I spoke with a friend today who resides in Chicago. It seems we keep calling each other at inconvenient moments. This time he was on his way to see Fruitvale Station. We said we'd catch up later and disconnected the call. The call had ended but his destination still rang in my head. I was feeling a little guilty at having not seen the movie. I mean we all know how the story ends and frankly my spirit is exhausted from collective pain, angst and anger. I called another friend and we shared a lighter moment, but now my uncomfortableness was beginning to grow. I mentioned this to my friend and she understood how I felt. She to was dreading the heaviness of spirit that would further impact our individual and collective psyche. We commiserated and acknowledged the importance of supporting this film and its creators. I equaled it to the tension and apprehension you feel at having to attend a funeral. We never want to go, but we do because we must. So, I checked the movie schedule at the Magic Johnson Theatre here in Harlem, showered, dressed and made my way from 151st to 125th street. What a gorgeous day, almost to beautiful to sit inside a movie theatre. I bought my ticket and a large popcorn. I Settled into my seat and waited for the film to start. As the film started I breathed a sigh of relief force having made it through the first unsettling scene (actual cell phone footage of Oscar Grant being shot by a police officer). As I relaxed into this world I smiled at a playful young father. A son who adored his mother. A boyfriend fighting for love and life. A man who made some mistakes and struggled to get it together. I saw in his eyes pain, anger and danger. There were moments where I judged his choices. I wondered why he went down the path that he chose. He made me think about the young men in my life ( nephews, cousins and friends) all of us a decision away from incarceration or legal drama. Systems within systems that will turn you inside out. By the time Oscar was on his way home from New Year's Eve celebrations I was in his corner and he was a member of my family. By the tIme he drew his last breath and his mother begged to hold him one last time, I was Oscar and he was me. I left a part of myself in that darkened theatre. The tears streamed down my face, because I understood at a cellular level that the only difference between Oscar and me was nothing more than luck and the Grace of God.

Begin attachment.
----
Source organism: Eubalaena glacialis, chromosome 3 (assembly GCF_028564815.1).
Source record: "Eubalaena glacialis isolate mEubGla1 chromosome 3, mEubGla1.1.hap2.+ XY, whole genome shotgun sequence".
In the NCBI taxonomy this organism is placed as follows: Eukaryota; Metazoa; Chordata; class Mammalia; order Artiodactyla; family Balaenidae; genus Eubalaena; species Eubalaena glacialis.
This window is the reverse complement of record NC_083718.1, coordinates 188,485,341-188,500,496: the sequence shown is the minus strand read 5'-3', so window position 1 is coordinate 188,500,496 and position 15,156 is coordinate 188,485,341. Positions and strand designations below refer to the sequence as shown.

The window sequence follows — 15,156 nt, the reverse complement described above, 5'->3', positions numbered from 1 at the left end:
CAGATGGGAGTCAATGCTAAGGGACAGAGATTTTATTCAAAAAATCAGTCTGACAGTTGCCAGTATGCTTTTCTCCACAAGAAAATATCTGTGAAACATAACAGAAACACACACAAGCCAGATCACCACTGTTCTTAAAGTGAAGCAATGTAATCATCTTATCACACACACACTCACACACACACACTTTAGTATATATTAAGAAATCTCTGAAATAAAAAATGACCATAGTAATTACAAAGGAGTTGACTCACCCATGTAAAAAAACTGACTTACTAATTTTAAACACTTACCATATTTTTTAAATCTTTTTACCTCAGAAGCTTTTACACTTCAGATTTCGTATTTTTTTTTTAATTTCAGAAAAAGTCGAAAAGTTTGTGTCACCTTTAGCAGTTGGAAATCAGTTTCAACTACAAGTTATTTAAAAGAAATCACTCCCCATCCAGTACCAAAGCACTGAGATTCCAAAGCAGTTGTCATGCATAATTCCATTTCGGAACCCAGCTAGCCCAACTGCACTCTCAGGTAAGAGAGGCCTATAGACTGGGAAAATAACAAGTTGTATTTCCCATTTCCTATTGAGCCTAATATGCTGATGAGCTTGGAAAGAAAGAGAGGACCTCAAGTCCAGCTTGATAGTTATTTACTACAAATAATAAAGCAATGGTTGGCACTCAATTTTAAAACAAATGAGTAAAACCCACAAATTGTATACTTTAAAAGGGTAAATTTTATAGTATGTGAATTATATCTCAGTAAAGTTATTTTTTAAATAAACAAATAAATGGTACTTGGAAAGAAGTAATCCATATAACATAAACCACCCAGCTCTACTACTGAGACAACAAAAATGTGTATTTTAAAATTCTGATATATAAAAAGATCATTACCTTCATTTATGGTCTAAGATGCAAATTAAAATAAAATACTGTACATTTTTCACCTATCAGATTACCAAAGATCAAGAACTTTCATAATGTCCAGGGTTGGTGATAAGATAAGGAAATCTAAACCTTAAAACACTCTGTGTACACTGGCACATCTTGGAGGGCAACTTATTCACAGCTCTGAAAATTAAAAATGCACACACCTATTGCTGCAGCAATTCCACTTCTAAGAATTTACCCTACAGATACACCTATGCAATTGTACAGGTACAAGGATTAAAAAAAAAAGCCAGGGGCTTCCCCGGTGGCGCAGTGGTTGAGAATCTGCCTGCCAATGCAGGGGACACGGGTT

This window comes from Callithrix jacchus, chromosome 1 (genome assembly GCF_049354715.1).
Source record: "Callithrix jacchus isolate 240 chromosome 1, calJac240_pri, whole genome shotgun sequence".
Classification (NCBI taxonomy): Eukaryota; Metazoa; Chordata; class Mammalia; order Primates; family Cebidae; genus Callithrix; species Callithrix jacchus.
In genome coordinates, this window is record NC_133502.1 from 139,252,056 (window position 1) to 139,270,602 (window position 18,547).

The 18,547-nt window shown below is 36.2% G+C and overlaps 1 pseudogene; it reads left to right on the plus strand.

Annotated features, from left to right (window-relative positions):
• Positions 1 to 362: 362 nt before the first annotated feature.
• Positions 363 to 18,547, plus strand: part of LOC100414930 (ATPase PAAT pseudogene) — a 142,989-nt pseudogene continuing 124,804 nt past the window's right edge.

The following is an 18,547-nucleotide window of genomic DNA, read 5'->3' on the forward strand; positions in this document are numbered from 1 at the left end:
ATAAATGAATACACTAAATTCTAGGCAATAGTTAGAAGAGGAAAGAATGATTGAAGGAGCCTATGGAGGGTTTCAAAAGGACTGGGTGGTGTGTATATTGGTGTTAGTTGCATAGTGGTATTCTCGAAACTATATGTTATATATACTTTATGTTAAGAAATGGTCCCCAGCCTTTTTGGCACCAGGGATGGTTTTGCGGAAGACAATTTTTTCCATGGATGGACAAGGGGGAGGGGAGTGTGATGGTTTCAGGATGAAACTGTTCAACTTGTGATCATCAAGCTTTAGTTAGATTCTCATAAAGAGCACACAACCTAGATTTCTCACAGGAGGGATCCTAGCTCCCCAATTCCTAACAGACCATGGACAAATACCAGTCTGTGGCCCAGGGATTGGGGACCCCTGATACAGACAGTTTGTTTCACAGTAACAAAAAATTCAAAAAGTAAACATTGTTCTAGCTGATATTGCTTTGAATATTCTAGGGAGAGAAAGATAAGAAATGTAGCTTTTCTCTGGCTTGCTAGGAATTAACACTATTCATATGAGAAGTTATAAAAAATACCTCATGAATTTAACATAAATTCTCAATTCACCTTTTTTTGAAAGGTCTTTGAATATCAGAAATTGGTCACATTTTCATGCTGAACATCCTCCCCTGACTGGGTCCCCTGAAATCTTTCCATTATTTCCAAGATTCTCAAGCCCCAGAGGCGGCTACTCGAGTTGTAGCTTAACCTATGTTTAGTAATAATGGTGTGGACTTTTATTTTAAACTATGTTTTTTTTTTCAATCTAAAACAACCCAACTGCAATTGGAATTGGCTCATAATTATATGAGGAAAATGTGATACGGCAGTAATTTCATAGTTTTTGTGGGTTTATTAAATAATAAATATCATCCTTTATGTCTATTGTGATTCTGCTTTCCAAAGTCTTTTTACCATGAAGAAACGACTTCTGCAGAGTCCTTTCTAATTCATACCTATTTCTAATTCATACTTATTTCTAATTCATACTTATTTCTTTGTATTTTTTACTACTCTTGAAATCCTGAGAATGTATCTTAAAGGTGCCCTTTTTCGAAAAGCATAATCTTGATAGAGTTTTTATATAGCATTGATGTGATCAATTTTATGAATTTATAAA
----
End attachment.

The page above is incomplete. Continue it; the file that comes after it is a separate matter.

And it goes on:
There are more stirrings sparked from this cinematic moment. I give what I can for now and committ to sharing more later. Forgive me, but I'm still dazed and hurt by this experience.
"Art should touch us in our soul places." -Antonio Lyons
(artist +activist) uses his/her artistic talents to fight and struggle against injustice and oppression—by any medium necessary